I hope everyone that Clint/LGR exposes this understands that FPGAs aren’t processors, and they don’t ‘run’ code - VHDL + Verilog are hardware description languages, not programming languages, and they do exactly that: the actual project here is that they’ve reverse engineered the processors in these old game consoles (or at least enough of them that it can boot a ROM dump) and written that design out in VHDL. Which is awesome. It’s called a soft processor core in industry - Xilinx has MicroBlaze, Intel/Altera has Nios, there are ARM and RISC-V soft cores, etc etc.


Nitpick from me if this is getting written up for a video, the core of the project is the Intel/Altera Cyclone V SoC, which is on Terasic’s DE-10 Nano development board. :kissing: It just kinda sounds funny otherwise, like saying that the heart of your computer is the Asus Rampage IV processor.


Hmm 98 it was the last version of the documentation he he :slight_smile:
November 9, 1998 (Version 3.1)

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Noted! The video is done and should be out soon, but I’ll keep that in mind for the future! I’m a bit of a layperson so any corrections are appreciated.


Haha that’s just me being a grammar nazi because it’s what I work with on a daily basis. We don’t reverse engineer old game consoles but I’ve been porting stuff to Lattice parts for the last month.

Emulators are what got me into computers, I saw my friend play conker on a school computer and I wanted to do it too

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The wall looked familiar when it hit me, you are part of the L1T team!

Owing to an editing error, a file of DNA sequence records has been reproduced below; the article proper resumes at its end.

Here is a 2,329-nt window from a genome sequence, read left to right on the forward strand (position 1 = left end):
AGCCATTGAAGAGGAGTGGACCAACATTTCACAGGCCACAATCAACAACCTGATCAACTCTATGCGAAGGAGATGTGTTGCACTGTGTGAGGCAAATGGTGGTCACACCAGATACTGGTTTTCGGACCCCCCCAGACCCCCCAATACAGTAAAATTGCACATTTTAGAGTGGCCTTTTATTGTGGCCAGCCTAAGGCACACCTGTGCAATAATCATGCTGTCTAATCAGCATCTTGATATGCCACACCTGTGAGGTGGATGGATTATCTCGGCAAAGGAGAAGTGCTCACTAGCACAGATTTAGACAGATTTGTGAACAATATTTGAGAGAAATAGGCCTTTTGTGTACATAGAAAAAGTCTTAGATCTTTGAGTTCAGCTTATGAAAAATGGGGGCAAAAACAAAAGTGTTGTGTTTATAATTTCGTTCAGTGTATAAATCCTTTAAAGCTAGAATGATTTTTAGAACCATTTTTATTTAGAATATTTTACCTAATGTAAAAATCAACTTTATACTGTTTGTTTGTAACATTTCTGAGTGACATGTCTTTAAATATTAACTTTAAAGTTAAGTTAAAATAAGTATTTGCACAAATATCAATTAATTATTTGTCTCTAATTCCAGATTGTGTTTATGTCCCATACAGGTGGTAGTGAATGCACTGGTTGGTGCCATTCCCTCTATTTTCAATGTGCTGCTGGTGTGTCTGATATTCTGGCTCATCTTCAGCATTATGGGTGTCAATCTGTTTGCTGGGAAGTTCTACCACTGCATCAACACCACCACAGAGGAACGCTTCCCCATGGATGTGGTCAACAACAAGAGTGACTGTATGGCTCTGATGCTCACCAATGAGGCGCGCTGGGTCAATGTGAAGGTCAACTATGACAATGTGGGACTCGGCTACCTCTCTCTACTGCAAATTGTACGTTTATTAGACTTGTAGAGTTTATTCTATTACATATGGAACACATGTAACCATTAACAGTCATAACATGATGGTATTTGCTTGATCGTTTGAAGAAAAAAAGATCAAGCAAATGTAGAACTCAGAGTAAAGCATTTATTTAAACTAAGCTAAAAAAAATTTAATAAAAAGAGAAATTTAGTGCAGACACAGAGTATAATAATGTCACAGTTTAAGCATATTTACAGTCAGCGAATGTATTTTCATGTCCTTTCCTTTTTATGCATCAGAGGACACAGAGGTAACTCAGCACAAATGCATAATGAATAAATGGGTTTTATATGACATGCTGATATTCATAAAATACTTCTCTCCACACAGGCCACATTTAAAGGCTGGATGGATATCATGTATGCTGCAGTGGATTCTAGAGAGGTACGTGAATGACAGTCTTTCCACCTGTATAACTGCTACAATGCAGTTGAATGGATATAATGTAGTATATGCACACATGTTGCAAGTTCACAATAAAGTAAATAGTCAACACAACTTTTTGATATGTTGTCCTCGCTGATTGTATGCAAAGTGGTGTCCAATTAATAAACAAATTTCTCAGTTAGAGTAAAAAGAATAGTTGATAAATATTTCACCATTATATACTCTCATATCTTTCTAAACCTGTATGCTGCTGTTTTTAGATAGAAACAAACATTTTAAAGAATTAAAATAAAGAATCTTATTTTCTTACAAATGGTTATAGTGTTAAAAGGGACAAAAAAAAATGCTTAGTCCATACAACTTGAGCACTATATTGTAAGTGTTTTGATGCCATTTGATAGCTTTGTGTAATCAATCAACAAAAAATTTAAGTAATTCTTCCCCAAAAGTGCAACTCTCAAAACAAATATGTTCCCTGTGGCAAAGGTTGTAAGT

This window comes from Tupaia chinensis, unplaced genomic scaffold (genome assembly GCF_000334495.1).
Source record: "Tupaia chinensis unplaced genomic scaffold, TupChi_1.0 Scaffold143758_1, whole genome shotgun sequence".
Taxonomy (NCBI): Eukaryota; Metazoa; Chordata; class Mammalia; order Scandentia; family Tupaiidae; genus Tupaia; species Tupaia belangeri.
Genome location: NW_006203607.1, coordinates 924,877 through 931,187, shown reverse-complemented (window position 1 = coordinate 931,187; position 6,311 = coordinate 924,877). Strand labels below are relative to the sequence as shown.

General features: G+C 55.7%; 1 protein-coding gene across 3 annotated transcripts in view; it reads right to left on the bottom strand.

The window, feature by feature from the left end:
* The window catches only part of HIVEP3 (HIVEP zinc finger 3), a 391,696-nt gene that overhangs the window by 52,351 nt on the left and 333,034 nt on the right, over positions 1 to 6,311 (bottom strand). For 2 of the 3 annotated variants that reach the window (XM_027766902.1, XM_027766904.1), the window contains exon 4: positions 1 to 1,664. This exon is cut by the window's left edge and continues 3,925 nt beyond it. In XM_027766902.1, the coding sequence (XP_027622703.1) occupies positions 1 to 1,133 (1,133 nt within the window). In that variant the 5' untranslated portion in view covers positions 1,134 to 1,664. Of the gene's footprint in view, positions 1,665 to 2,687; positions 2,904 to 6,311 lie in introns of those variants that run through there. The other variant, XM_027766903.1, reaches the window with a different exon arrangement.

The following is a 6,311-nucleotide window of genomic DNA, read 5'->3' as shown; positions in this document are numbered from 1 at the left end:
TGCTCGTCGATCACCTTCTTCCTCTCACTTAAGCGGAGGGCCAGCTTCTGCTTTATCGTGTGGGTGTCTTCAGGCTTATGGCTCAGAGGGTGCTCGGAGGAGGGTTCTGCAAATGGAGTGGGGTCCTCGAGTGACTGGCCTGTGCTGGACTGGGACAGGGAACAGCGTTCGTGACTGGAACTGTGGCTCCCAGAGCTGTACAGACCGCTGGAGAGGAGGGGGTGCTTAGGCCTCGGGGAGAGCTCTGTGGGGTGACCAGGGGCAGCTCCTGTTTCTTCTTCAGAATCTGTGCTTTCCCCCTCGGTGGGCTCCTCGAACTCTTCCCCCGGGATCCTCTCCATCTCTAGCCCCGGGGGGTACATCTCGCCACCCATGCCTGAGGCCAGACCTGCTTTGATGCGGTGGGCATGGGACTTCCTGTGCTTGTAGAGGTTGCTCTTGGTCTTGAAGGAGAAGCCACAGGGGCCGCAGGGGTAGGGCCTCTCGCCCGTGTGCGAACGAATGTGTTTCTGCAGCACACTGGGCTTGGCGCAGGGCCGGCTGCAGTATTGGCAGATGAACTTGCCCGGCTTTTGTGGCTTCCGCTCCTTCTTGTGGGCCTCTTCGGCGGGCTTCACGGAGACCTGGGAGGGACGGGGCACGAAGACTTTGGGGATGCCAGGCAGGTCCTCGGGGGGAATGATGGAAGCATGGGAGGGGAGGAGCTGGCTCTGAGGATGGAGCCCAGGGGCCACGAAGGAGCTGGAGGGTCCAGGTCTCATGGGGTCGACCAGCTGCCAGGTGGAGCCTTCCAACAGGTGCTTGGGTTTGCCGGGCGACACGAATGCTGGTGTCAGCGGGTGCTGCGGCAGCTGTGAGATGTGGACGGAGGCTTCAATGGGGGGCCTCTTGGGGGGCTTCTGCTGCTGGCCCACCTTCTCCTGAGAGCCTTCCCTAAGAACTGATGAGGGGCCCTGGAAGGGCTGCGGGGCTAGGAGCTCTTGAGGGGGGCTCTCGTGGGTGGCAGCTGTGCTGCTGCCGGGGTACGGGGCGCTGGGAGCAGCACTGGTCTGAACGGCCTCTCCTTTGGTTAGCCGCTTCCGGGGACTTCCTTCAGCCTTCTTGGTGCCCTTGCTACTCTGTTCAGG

You are officially a nerd now. Only nerds lurk on these forums. The moment you created an account here, you are now infected with a debilitating disease and start participating on threads on whether vim or nano is more superior, talk smack about emacs and argue about how much spaces should be in a tab. Over time, you will also grow a beard regardless of gender, that will eventually cover your neck and flecks of foodstuffs will remain there forever. Then you will come to fear light and be pale just stay inside your room.


I am! I’ve been an editor with L1T for almost six years now. This is the first video I’m going to be in for the channel and I’m excited for everyone to see it!

God if only I could grow a sweet beard, I lost that particular lottery LOL.


I feel you. Could only grow a moustache and a very sparse stubble.

I have a Mister been Using it primarily for Playing Turbo-Grafx CD and Sega CD games. Lot of underrated stuff that went under the radar when those consoles came out.

Also use it for Cave and NeoGeo arcade games.

I use a switch pro controller but have been considering SNAC for SNES and Sega.

Playstation has been better than I thought and can’t wait for Saturn

Legit curious if anyone has tried this over SNAC


So this is a thread that activates my almonds.

What are you all playing on your Mister?

Blazing star and Metal Slug 2 have been my jam lately it perfectly replicates the slow downs the games use.

I started writing a mister guide a couple of years back, not sure if I posted it.

But yeah mister is very cool. Ps1 recently released for it and Saturn is coming.

Amen to that brother, still, it’s not completely 100% free. I work with products that do have FPGAs in them, recently we learned we need to move from an older chip to a newer due to the older being EOL (a victim of the Covid chip shortage). It takes time to move everything over since all products needs to be verified separately, but six months is still miles better than a from-scratch product.

What I wish is for someone to take a FPGA and use it for a scalable open source video processing solution to work in conjunction with a OSSC. I call it the OS-SVC. (Open source scalable video converter)

Originally the intention for this was to integrate it to OSSC and allow a direct RGBHV with custom resolution scaling to 3G-SDI or 12G-SDI. But also it would act as an open source chyron by adding a ARM co-processor running a browser instance with alpha channel support.

I just need a hardware dev and software dev to make this a reality.

This was originally intended to be included in Games Done Quick’s workflow, but of course the tech lead of GDQ hates me now.


I assume something like this isn’t really relevant to that? Although it seems to be OOP, I’m sure there are successors…